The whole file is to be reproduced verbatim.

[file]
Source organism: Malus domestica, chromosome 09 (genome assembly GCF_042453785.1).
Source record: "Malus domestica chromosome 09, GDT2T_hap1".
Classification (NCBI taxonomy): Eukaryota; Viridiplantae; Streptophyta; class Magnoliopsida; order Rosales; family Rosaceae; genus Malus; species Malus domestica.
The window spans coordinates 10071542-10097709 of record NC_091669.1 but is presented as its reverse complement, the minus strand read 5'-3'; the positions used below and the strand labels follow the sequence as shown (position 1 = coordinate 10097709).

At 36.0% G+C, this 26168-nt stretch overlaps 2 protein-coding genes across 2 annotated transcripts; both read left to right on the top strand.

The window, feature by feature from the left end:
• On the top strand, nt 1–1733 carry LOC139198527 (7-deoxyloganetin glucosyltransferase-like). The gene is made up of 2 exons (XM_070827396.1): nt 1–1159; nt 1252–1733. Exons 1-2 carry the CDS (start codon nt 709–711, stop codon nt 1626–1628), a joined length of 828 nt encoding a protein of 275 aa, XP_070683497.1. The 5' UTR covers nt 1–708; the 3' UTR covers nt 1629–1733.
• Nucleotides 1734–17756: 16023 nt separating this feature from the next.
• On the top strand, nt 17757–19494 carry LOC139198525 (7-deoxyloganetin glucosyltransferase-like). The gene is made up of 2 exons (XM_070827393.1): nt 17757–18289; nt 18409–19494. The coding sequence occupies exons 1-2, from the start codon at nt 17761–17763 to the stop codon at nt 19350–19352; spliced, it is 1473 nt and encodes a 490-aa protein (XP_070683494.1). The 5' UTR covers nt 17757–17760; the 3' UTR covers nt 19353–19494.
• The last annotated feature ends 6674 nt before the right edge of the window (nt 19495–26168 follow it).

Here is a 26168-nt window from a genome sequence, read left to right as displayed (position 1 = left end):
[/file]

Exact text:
Source organism: Malus domestica, chromosome 09 (genome assembly GCF_042453785.1).
Source record: "Malus domestica chromosome 09, GDT2T_hap1".
Classification (NCBI taxonomy): Eukaryota; Viridiplantae; Streptophyta; class Magnoliopsida; order Rosales; family Rosaceae; genus Malus; species Malus domestica.
The window spans coordinates 10071542-10097709 of record NC_091669.1 but is presented as its reverse complement, the minus strand read 5'-3'; the positions used below and the strand labels follow the sequence as shown (position 1 = coordinate 10097709).

At 36.0% G+C, this 26168-nt stretch overlaps 2 protein-coding genes across 2 annotated transcripts; both read left to right on the top strand.

The window, feature by feature from the left end:
• On the top strand, nt 1–1733 carry LOC139198527 (7-deoxyloganetin glucosyltransferase-like). The gene is made up of 2 exons (XM_070827396.1): nt 1–1159; nt 1252–1733. Exons 1-2 carry the CDS (start codon nt 709–711, stop codon nt 1626–1628), a joined length of 828 nt encoding a protein of 275 aa, XP_070683497.1. The 5' UTR covers nt 1–708; the 3' UTR covers nt 1629–1733.
• Nucleotides 1734–17756: 16023 nt separating this feature from the next.
• On the top strand, nt 17757–19494 carry LOC139198525 (7-deoxyloganetin glucosyltransferase-like). The gene is made up of 2 exons (XM_070827393.1): nt 17757–18289; nt 18409–19494. The coding sequence occupies exons 1-2, from the start codon at nt 17761–17763 to the stop codon at nt 19350–19352; spliced, it is 1473 nt and encodes a 490-aa protein (XP_070683494.1). The 5' UTR covers nt 17757–17760; the 3' UTR covers nt 19353–19494.
• The last annotated feature ends 6674 nt before the right edge of the window (nt 19495–26168 follow it).

Here is a 26168-nt window from a genome sequence, read left to right as displayed (position 1 = left end):